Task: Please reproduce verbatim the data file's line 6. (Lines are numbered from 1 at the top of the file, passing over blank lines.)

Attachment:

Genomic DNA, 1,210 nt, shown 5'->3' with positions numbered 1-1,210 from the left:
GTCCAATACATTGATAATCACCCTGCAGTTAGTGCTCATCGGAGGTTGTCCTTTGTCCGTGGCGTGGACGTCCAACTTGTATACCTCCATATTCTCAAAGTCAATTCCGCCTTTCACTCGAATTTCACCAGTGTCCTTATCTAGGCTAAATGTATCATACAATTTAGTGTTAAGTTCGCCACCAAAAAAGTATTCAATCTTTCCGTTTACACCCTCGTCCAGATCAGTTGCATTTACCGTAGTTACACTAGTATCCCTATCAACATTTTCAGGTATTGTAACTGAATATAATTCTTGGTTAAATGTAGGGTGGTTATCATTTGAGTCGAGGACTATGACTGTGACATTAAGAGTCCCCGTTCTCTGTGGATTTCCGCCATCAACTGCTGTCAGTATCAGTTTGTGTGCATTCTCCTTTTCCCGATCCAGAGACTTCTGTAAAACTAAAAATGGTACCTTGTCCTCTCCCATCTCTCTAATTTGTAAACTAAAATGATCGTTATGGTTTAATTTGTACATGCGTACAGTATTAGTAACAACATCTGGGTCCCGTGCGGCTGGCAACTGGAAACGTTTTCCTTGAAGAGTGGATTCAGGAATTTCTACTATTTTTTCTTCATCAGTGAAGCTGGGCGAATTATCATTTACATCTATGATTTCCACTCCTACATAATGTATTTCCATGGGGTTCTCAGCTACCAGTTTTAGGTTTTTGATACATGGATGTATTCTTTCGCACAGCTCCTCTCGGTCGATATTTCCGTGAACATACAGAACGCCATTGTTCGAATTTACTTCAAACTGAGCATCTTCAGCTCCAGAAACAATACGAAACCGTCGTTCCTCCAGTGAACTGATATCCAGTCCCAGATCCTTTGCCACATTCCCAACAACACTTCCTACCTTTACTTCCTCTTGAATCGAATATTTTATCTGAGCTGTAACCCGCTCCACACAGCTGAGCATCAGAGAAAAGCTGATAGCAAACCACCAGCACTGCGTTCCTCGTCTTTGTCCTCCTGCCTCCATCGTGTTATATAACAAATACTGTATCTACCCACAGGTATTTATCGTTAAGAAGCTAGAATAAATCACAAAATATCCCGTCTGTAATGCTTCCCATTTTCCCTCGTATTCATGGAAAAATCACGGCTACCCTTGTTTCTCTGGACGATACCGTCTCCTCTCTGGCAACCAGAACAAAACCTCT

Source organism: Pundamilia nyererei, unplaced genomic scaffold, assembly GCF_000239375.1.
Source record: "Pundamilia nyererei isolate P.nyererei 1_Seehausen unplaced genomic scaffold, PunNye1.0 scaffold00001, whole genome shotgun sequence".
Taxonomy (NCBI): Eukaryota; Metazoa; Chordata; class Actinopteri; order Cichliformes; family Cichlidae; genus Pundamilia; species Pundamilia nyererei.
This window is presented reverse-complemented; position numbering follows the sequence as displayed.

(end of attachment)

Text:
This window is presented reverse-complemented; position numbering follows the sequence as displayed.